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Like most of the series, Super Adventure Island has an energy meter at the top of the screen. The meter automatically drains by itself, and it depletes even faster if Higgins trips over rocks. If it completely empties, Higgins will run out of gas and die. To prevent such a tragedy, you must collect food to refill varying amounts of the meter. Different foods restore different amounts of the meter. Most of the foods you'll encounter are of the fruit and vegetable variety, but you'll occasionally find milk, which fully replenishes the energy meter. Unfortunately, just about everything in the game kills Higgins in one hit when he's without a power-up, regardless of the meter. Because of that, the meter is more of a glorified timer than a life bar. Super Adventure Island doesn't evolve this mechanic in any way, but it also doesn't make it any worse.

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As is typically the case, Higgins starts each life unarmed, but is able to arm himself with stone axes through the use of a power-up. The annoying skateboard power-up also returns, and it still forces you into perpetual motion in exchange for extra speed and an extra hit. However, power-ups are no longer found inside eggs; they're now just lying around. Disappointingly, all of the delightful dinosaurs you could ride in Adventure Island II are totally absent here. Instead, this game introduces a new weapon power-up to the series in the form of the boomerang. Whereas Higgins throws stone axes in an arc, he's able to throw boomerangs straight and they come back to him. Not only that, but boomerangs can also be thrown upwards or downwards, the latter of which is only possible whilst jumping. Collecting more of the same weapon power-up enables you to toss more weapons out at the time, and they become fiery when fully upgraded. The boomerang is a nice addition, but it doesn't make up for the dinosaur omission.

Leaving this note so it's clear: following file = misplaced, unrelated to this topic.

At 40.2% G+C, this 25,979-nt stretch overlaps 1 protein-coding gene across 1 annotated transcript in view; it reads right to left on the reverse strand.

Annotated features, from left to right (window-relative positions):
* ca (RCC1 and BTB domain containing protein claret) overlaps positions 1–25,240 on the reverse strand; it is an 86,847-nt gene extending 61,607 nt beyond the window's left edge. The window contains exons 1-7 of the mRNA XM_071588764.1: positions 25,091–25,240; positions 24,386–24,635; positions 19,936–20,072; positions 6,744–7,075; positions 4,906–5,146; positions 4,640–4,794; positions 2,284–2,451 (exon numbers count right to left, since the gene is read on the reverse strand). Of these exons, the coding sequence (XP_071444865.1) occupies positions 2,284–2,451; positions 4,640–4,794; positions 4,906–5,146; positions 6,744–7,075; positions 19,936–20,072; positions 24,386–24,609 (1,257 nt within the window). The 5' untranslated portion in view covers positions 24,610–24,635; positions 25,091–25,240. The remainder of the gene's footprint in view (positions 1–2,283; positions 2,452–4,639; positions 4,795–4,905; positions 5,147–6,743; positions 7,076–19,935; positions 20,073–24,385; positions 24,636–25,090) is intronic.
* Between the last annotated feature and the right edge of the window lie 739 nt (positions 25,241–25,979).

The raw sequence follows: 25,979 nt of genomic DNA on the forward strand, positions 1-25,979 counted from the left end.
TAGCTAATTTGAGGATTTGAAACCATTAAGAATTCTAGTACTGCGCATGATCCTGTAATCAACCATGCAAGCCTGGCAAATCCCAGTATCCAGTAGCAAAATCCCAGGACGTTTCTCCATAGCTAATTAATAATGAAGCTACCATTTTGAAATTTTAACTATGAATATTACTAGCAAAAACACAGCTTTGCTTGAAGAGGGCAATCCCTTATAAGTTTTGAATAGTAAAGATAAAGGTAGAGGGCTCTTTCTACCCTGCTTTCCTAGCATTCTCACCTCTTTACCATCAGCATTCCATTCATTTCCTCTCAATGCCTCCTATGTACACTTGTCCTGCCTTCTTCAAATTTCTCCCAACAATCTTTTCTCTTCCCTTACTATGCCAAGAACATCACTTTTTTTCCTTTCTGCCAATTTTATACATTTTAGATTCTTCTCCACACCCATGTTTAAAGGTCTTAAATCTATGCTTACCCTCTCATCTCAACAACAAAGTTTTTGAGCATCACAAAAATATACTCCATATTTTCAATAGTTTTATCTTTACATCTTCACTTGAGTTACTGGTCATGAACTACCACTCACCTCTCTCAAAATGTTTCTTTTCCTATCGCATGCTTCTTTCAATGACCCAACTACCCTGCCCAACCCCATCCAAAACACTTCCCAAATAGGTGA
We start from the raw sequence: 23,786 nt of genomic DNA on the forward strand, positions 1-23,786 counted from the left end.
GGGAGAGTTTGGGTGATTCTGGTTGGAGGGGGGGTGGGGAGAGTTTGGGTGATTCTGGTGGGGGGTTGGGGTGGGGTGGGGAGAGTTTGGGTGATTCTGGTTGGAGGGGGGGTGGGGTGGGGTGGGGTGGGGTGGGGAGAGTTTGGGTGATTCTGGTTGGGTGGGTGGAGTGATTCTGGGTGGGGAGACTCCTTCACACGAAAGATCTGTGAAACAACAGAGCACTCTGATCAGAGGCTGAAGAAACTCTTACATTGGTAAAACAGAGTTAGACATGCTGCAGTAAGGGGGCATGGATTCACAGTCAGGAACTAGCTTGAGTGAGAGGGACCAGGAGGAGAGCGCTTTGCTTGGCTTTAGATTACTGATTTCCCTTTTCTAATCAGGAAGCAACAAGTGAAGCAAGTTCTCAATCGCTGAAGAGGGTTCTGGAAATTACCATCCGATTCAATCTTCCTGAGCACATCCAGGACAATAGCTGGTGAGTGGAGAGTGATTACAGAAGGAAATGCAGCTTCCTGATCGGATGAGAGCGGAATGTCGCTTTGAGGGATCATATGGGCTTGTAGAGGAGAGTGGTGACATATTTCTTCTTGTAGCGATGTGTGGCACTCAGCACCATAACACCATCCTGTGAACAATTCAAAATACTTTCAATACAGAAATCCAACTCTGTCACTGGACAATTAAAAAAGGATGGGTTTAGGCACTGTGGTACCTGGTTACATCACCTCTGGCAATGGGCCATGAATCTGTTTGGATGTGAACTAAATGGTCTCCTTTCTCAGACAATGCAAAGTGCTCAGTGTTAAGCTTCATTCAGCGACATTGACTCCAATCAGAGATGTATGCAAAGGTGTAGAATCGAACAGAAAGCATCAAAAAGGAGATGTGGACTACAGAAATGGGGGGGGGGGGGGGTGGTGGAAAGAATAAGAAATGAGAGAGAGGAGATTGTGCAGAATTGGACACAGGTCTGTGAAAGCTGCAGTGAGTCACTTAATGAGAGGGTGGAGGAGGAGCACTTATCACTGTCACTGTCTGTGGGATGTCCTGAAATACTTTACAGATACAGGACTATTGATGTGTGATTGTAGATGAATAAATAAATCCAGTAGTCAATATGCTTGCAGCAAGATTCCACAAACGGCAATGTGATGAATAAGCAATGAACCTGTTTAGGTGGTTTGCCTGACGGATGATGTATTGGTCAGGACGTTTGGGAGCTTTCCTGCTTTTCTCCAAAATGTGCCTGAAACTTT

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The stage design is a bit better than previous games, because assets don't get recycled quite as much, and there's more variety. For example, besides the usual jungles, forests, caves, deserts, and snowfields, this game also has you swim inside the belly of a whale, ride mine carts in a mine, and search through a dark castle with obscured vision. Bosses are a tad better than usual, too; there's an ancient statue that summons ghosts to attack you, an octopus with a big tentacle, a serpentine dragon that slithers through the air, and a skeletal warrior that wields a lightsaber. However, if you die against a boss, you'll have to redo the whole stage that precedes it. While there are four stages per world as per usual, the quantity of worlds has been reduced to five from the typical eight. It's actually closer to three stages per world, as the fourth stage solely consists of a boss battle. That's honestly a good thing, because these games tend to be a bit too long for what they are.

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Besides decent graphics, Super Adventure Island doesn't have much going for it. Without the adorable dinosaur buddies to ride on, Adventure Island is just another bland platformer. While the stages and bosses aren't too bad, they're also far from exemplary. The slippery controls and slow movement speed also make it hard to enjoy the game's finer points. It's still not a bad game, but Super Adventure Island is a little too average.

Word Count: 1,056